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A randomized trial of one versus three doses of Augmentin as wound prophylaxis in at-risk abdominal surgery.
  1. T. Bates,
  2. J. V. Roberts,
  3. K. Smith,
  4. K. A. German
  1. William Harvey Hospital, Ashford, Kent, UK.

    Abstract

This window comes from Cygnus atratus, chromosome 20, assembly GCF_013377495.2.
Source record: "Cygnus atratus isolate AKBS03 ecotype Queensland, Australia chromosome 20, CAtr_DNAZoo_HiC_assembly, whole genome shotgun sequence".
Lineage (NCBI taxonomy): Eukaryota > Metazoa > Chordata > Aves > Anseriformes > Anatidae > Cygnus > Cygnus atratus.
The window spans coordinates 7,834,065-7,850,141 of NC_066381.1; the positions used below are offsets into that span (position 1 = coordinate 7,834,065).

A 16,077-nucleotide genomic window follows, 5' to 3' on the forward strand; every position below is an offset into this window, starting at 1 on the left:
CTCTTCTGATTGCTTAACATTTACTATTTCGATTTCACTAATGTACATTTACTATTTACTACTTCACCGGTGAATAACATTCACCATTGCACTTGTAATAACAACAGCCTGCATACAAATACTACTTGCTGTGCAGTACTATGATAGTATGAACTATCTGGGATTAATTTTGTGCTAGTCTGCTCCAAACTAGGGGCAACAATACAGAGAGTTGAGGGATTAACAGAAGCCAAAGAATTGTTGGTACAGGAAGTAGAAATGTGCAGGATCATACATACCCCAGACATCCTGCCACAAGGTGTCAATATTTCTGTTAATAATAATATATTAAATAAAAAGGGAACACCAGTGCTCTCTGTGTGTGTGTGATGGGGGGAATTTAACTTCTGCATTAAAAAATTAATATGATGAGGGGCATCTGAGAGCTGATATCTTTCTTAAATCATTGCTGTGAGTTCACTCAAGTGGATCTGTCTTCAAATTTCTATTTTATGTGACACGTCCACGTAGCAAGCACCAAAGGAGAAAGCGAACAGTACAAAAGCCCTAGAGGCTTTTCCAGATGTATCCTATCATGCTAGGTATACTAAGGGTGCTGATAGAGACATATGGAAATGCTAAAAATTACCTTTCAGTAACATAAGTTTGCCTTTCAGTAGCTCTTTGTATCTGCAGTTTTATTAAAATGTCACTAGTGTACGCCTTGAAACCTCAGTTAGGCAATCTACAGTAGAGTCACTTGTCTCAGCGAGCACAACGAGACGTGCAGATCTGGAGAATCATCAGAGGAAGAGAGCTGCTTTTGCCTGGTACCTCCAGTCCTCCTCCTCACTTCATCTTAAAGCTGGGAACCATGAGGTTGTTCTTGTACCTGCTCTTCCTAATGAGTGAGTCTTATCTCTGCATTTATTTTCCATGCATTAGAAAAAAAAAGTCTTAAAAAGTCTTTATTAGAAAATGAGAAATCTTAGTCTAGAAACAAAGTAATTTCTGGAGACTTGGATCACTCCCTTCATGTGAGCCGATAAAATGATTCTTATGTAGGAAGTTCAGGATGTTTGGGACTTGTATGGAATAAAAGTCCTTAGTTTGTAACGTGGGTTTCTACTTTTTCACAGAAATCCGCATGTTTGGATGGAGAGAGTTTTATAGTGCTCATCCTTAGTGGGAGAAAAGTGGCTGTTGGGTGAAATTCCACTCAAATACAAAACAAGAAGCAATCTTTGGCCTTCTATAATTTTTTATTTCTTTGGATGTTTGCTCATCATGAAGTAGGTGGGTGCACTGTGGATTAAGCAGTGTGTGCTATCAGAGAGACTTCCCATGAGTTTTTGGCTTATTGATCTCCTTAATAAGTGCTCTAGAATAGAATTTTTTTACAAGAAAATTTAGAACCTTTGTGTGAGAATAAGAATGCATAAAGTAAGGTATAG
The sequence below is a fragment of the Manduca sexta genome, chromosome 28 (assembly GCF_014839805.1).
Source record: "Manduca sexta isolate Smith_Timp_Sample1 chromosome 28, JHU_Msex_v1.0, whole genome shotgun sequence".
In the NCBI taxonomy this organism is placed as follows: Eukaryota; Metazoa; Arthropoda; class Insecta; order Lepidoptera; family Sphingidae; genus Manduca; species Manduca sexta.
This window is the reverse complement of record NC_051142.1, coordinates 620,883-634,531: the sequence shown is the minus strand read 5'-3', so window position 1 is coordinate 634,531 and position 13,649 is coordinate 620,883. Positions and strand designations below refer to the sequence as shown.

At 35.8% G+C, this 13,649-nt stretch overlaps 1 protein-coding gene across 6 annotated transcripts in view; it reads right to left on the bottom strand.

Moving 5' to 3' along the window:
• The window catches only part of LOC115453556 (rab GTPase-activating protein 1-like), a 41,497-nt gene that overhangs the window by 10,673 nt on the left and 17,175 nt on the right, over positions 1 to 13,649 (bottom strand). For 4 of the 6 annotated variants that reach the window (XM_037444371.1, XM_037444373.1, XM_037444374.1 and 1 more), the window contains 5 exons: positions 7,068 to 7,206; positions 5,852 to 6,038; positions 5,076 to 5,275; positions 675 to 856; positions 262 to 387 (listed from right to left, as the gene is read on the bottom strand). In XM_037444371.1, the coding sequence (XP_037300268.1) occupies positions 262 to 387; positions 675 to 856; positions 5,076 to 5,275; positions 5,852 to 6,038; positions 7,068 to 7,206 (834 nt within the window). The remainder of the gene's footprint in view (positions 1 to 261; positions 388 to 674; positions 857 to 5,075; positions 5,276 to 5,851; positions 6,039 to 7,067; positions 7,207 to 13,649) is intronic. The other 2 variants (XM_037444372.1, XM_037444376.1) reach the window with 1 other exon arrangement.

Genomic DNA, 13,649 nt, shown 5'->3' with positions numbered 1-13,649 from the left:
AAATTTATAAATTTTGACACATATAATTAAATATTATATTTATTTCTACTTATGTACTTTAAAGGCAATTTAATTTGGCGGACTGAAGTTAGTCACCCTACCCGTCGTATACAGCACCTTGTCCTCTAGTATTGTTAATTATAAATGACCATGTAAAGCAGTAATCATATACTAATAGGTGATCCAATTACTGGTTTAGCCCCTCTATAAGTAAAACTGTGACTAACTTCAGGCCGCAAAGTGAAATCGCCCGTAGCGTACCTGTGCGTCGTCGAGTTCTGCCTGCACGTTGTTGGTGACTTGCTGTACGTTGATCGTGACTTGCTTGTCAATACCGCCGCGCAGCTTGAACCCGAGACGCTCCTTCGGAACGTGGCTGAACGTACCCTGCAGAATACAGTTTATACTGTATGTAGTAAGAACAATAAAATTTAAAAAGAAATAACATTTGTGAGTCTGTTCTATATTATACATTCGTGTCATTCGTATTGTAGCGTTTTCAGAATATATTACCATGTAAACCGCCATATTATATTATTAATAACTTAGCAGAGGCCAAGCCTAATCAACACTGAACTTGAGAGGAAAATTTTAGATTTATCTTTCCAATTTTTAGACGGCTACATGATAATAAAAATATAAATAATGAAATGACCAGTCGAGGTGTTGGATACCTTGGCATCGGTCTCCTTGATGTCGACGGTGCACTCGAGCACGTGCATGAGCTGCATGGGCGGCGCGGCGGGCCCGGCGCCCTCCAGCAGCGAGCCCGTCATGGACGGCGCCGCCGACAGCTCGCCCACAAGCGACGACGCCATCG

In a randomized prospective trial of prophylactic antibiotics in at-risk abdominal surgery, one dose of intravenous Augmentin (amoxycillin 250 mg and clavulanic acid 125 mg) on induction has been compared with three 8 hourly doses in 900 patients. Wound infection rates which included minor and delayed infections were very similar in those given one dose: 48/449 (10.7%) compared with those given three doses: 49/451 (10.9%) 95% confidence limits - 4.25% + 3.9%. There were more septic and sepsis-related deaths in those patients given one dose (14 deaths) than in those given three doses (7 deaths) P > 0.1 95% CL - 0.4% + 3.0%. However, there were more very elderly patients in the one dose group: 64% of the deaths were aged over 80 and all but one had an emergency operation. There was no difference in the other outcome measures studied which included non-fatal deep sepsis, length of postoperative hospital stay, duration of postoperative fever or the use of antibiotics for postoperative infection. One dose of a suitable intravenous antibiotic gives prophylaxis against wound infection in at-risk abdominal surgery which is at least as effective as multiple doses. However, there may be a risk of overwhelming systemic sepsis in very elderly patients having emergency surgery.

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